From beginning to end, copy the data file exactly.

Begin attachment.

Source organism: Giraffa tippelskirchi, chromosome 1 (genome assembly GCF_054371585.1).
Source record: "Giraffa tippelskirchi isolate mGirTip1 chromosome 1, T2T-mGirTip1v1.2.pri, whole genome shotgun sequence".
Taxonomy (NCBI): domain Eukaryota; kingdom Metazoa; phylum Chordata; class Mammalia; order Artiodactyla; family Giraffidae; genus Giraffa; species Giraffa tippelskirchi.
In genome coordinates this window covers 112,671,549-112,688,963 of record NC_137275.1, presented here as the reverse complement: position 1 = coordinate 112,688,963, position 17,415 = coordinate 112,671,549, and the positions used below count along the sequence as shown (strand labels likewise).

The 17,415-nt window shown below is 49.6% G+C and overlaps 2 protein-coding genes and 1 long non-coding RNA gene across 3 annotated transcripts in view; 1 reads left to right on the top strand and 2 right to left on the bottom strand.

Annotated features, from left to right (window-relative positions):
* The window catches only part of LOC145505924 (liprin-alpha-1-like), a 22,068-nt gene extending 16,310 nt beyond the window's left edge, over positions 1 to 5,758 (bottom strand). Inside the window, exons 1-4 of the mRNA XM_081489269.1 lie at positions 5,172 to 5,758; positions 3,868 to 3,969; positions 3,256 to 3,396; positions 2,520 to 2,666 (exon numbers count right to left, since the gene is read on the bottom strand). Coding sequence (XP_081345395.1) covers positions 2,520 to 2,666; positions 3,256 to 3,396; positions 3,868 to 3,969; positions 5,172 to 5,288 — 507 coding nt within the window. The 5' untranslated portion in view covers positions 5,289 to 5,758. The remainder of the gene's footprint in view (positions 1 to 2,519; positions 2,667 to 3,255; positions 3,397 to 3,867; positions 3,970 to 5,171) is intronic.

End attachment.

Source organism: Giraffa tippelskirchi, chromosome 1 (genome assembly GCF_054371585.1).
Source record: "Giraffa tippelskirchi isolate mGirTip1 chromosome 1, T2T-mGirTip1v1.2.pri, whole genome shotgun sequence".
Taxonomy (NCBI): domain Eukaryota; kingdom Metazoa; phylum Chordata; class Mammalia; order Artiodactyla; family Giraffidae; genus Giraffa; species Giraffa tippelskirchi.
In genome coordinates this window covers 112,671,549-112,688,963 of record NC_137275.1, presented here as the reverse complement: position 1 = coordinate 112,688,963, position 17,415 = coordinate 112,671,549, and the positions used below count along the sequence as shown (strand labels likewise).

The 17,415-nt window shown below is 49.6% G+C and overlaps 2 protein-coding genes and 1 long non-coding RNA gene across 3 annotated transcripts in view; 1 reads left to right on the top strand and 2 right to left on the bottom strand.

Annotated features, from left to right (window-relative positions):
* The window catches only part of LOC145505924 (liprin-alpha-1-like), a 22,068-nt gene extending 16,310 nt beyond the window's left edge, over positions 1 to 5,758 (bottom strand). Inside the window, exons 1-4 of the mRNA XM_081489269.1 lie at positions 5,172 to 5,758; positions 3,868 to 3,969; positions 3,256 to 3,396; positions 2,520 to 2,666 (exon numbers count right to left, since the gene is read on the bottom strand). Coding sequence (XP_081345395.1) covers positions 2,520 to 2,666; positions 3,256 to 3,396; positions 3,868 to 3,969; positions 5,172 to 5,288 — 507 coding nt within the window. The 5' untranslated portion in view covers positions 5,289 to 5,758. The remainder of the gene's footprint in view (positions 1 to 2,519; positions 2,667 to 3,255; positions 3,397 to 3,867; positions 3,970 to 5,171) is intronic.